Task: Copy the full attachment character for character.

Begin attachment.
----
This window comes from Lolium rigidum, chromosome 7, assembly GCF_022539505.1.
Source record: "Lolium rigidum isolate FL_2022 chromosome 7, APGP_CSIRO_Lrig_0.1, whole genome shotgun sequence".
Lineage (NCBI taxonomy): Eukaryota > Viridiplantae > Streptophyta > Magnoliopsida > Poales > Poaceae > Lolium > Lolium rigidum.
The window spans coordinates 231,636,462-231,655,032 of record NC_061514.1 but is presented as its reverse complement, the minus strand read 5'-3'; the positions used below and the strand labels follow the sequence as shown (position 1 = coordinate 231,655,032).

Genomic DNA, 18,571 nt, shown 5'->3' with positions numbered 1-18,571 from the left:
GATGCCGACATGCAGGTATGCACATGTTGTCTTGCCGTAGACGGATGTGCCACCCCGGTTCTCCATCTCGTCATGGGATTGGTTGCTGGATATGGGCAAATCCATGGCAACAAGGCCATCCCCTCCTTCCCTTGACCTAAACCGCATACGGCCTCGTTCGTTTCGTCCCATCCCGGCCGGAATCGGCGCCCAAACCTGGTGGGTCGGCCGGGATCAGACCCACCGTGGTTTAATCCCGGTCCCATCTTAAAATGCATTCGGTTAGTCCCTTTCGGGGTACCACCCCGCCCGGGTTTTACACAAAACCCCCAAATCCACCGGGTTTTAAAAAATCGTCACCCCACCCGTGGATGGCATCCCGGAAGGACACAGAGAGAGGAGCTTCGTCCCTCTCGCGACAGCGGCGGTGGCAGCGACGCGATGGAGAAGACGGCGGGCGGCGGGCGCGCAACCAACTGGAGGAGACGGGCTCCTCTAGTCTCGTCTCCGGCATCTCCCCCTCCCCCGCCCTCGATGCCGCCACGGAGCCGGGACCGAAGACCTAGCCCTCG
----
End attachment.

This window comes from Lolium rigidum, chromosome 7, assembly GCF_022539505.1.
Source record: "Lolium rigidum isolate FL_2022 chromosome 7, APGP_CSIRO_Lrig_0.1, whole genome shotgun sequence".
Lineage (NCBI taxonomy): Eukaryota > Viridiplantae > Streptophyta > Magnoliopsida > Poales > Poaceae > Lolium > Lolium rigidum.
The window spans coordinates 231,636,462-231,655,032 of record NC_061514.1 but is presented as its reverse complement, the minus strand read 5'-3'; the positions used below and the strand labels follow the sequence as shown (position 1 = coordinate 231,655,032).

Genomic DNA, 18,571 nt, shown 5'->3' with positions numbered 1-18,571 from the left:
GATGCCGACATGCAGGTATGCACATGTTGTCTTGCCGTAGACGGATGTGCCACCCCGGTTCTCCATCTCGTCATGGGATTGGTTGCTGGATATGGGCAAATCCATGGCAACAAGGCCATCCCCTCCTTCCCTTGACCTAAACCGCATACGGCCTCGTTCGTTTCGTCCCATCCCGGCCGGAATCGGCGCCCAAACCTGGTGGGTCGGCCGGGATCAGACCCACCGTGGTTTAATCCCGGTCCCATCTTAAAATGCATTCGGTTAGTCCCTTTCGGGGTACCACCCCGCCCGGGTTTTACACAAAACCCCCAAATCCACCGGGTTTTAAAAAATCGTCACCCCACCCGTGGATGGCATCCCGGAAGGACACAGAGAGAGGAGCTTCGTCCCTCTCGCGACAGCGGCGGTGGCAGCGACGCGATGGAGAAGACGGCGGGCGGCGGGCGCGCAACCAACTGGAGGAGACGGGCTCCTCTAGTCTCGTCTCCGGCATCTCCCCCTCCCCCGCCCTCGATGCCGCCACGGAGCCGGGACCGAAGACCTAGCCCTCG